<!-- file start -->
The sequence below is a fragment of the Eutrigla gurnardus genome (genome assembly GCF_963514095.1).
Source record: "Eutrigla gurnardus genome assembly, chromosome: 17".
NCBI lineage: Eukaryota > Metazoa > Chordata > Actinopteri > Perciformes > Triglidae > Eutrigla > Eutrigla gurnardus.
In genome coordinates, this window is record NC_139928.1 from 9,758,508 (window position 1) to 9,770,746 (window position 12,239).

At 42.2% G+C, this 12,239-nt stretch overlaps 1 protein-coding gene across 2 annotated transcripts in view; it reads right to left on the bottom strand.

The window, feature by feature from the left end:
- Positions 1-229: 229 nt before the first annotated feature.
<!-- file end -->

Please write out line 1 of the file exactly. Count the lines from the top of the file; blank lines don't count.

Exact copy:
The sequence below is a fragment of the Eutrigla gurnardus genome (genome assembly GCF_963514095.1).